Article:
This post was almost just a fanshot linking to this...
That's the headline on Entertainment Weekly's pop culture blog accompanying two videos of the Breaking Bad and Need for Speed star's appearance on the March 3 edition of Raw.
Appearances by Betty White and the actor behind Jesse Pinkman may not pop huge ratings, but they still provide some of that mainstream rub that Vince McMahon and company crave. Plus, if one lapsed fan decides to check out that wrestling show they used to watch on Monday nights because of an article in a magazine their wife left lying around, all the more better.
It seems like Creative has figured out the formula for using these celebs within the context of Raw. Gone are the dark days of some NASCAR guy cutting a bad opening promo, or Jeremy Piven hyping "SummerFest" as he preps to work the main event.
As juvenile as the Betty White/New Age Outlaw poop joke was, it accomplished plugging what Ms. White was there to plug (her "senior citizens pull pranks, too!" show), fit in with the Degeneration X boys' characters and actually allowed them to do something heel-ish (a trait that was lacking in what was supposed to be a heel title run).
Same with Paul driving Dolph Ziggler to the ring in a Shelby Mustang this week. The prop promoted Need for Speed, and associating with The Show Off made sense. That it gave added a little something to a segment that may have died the way Sheamus vs. Christian had in the previous hour was just icing on the cake.
Not every guest star is going to come across as a legitimate fan the way AP did on commentary, or be a national treasure like White. But by limiting their time on Raw and actually thinking strategically about how to use them, celebrities can help fill out the sometimes never-ending seeming three hours on Monday nights, provide some App and Network footage and generate a little buzz in outlets that often wouldn't cover WWE no matter how many times they insist they're just another entertainment company.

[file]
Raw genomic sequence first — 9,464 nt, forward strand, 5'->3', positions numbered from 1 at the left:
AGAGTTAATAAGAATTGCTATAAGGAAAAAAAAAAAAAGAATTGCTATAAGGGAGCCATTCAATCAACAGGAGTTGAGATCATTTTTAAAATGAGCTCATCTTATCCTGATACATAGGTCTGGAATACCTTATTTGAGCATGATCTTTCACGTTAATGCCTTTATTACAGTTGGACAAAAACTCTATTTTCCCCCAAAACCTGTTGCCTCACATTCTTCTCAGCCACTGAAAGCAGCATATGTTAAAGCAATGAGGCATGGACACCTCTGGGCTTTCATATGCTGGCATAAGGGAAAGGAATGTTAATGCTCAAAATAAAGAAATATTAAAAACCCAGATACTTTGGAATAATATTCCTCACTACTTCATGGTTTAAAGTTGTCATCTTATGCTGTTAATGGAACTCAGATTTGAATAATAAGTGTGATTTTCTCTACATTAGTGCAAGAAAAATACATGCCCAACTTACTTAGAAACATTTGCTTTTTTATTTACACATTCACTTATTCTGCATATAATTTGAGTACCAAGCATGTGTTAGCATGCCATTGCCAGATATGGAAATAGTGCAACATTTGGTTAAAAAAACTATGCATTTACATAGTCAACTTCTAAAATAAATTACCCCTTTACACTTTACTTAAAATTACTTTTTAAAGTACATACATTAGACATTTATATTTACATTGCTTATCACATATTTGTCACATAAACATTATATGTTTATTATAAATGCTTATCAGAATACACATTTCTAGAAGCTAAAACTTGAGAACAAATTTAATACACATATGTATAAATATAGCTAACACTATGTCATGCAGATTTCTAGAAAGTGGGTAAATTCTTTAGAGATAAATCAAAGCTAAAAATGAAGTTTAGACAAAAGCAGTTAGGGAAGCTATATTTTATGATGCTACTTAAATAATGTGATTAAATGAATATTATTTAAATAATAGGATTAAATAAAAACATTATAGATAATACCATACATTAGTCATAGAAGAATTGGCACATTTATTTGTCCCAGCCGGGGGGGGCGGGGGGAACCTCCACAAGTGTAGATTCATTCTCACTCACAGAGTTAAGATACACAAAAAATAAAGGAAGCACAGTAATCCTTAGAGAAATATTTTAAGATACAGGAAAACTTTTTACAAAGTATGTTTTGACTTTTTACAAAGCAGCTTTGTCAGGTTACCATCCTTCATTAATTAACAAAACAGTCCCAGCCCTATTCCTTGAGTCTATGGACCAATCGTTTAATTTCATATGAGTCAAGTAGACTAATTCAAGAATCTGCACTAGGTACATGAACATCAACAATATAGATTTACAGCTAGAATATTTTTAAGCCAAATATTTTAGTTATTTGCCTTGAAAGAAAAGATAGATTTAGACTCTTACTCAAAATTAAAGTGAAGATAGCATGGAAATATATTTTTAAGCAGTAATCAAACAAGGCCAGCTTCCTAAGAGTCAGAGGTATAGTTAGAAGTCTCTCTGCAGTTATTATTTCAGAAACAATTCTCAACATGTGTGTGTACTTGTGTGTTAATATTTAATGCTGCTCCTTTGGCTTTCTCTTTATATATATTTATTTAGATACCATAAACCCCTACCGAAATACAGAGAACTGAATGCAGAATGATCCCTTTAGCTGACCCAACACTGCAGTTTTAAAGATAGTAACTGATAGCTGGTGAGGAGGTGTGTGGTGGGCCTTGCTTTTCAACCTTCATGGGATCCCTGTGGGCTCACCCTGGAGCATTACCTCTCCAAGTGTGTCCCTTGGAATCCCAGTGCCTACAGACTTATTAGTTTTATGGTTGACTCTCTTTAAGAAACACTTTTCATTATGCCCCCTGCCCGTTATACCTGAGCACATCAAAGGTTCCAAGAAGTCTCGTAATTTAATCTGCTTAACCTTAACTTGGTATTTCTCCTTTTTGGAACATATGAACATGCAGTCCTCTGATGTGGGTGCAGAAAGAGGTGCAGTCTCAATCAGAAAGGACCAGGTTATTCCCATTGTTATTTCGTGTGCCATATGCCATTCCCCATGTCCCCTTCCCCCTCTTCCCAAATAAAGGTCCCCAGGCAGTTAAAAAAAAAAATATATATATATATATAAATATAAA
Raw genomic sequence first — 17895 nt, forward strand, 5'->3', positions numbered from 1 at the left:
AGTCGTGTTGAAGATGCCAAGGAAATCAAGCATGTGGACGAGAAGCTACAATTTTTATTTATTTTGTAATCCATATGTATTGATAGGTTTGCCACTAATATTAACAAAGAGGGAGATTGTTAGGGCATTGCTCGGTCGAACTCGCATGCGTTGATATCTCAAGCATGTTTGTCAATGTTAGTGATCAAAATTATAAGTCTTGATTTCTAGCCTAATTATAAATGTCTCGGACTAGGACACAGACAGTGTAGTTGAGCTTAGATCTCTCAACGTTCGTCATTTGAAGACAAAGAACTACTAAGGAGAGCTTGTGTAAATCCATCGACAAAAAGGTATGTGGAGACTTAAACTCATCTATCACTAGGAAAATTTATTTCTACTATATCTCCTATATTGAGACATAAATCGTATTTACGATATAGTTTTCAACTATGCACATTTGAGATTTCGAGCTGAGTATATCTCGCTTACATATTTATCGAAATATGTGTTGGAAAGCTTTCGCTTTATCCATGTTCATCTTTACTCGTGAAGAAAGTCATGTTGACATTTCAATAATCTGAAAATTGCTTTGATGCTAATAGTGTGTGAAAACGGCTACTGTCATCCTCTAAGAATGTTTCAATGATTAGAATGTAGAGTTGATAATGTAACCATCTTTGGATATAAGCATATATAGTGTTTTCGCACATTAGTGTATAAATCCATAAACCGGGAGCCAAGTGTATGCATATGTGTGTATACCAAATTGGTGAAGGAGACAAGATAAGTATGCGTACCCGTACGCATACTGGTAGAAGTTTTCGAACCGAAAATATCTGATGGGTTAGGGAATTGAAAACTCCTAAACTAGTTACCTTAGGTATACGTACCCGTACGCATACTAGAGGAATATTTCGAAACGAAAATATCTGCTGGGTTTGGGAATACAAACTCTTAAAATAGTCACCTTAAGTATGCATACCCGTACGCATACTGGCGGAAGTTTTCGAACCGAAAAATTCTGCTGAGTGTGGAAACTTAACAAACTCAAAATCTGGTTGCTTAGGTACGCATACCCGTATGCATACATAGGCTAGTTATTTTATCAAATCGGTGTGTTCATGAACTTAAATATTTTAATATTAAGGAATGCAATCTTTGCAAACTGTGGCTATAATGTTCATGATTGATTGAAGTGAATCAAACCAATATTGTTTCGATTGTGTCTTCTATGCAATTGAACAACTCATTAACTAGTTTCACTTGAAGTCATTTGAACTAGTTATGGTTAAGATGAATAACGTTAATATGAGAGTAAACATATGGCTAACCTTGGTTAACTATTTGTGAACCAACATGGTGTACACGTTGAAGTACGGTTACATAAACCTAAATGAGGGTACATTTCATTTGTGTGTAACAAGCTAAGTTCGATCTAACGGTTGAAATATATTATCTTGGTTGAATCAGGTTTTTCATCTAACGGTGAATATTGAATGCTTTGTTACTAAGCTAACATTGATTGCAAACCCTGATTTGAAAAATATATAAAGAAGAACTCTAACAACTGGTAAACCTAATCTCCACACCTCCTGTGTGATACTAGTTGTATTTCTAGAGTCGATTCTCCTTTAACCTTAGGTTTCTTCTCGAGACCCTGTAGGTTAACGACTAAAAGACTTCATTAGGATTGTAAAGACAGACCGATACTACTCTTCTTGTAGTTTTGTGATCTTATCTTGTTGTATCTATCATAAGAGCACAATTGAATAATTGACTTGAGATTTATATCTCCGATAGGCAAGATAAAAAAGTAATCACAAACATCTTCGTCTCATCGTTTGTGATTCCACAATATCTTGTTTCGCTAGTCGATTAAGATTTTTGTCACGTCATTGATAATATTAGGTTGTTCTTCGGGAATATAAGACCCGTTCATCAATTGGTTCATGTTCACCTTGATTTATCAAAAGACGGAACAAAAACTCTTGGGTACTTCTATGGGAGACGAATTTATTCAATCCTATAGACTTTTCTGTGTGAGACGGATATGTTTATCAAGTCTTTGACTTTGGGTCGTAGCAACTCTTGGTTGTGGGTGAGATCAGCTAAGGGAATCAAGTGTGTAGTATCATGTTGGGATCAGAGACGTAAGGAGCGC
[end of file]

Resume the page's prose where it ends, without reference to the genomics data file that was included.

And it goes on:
In fact, the bigger threat to the Guest Star model isn't that it results in bad pro wrestling segments. It's that the partners who are sending the Aaron Pauls and Betty Whites out on publicity-seeking appearances will find that an appearance on WWE television doesn't net them much of a bump.
If Need for Speed crashes and burns with the demographic the video game adaptation shares with WWE, the blame wouldn't land squarely on Stamford's doorstep. And it would likely take several duds to get Hollywood to stop calling for air time. But if conventional show biz wisdom came to be that WWE couldn't help you with 18-35 year old males, the stars might stop coming, and Vince's ego would likely be bruised as a result.